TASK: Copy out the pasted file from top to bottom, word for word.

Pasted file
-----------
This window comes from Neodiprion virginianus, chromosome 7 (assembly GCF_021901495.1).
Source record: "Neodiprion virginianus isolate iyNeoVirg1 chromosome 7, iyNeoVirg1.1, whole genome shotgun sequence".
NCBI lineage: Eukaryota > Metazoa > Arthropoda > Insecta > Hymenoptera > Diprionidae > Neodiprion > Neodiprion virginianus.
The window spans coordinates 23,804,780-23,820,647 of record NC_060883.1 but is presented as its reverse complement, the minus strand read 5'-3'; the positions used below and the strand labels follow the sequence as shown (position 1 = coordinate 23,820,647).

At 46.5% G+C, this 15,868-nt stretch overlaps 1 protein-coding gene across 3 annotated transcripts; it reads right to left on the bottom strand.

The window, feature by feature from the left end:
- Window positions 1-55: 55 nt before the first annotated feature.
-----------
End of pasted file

This window comes from Neodiprion virginianus, chromosome 7 (assembly GCF_021901495.1).
Source record: "Neodiprion virginianus isolate iyNeoVirg1 chromosome 7, iyNeoVirg1.1, whole genome shotgun sequence".
NCBI lineage: Eukaryota > Metazoa > Arthropoda > Insecta > Hymenoptera > Diprionidae > Neodiprion > Neodiprion virginianus.
The window spans coordinates 23,804,780-23,820,647 of record NC_060883.1 but is presented as its reverse complement, the minus strand read 5'-3'; the positions used below and the strand labels follow the sequence as shown (position 1 = coordinate 23,820,647).

At 46.5% G+C, this 15,868-nt stretch overlaps 1 protein-coding gene across 3 annotated transcripts; it reads right to left on the bottom strand.

The window, feature by feature from the left end:
- Window positions 1-55: 55 nt before the first annotated feature.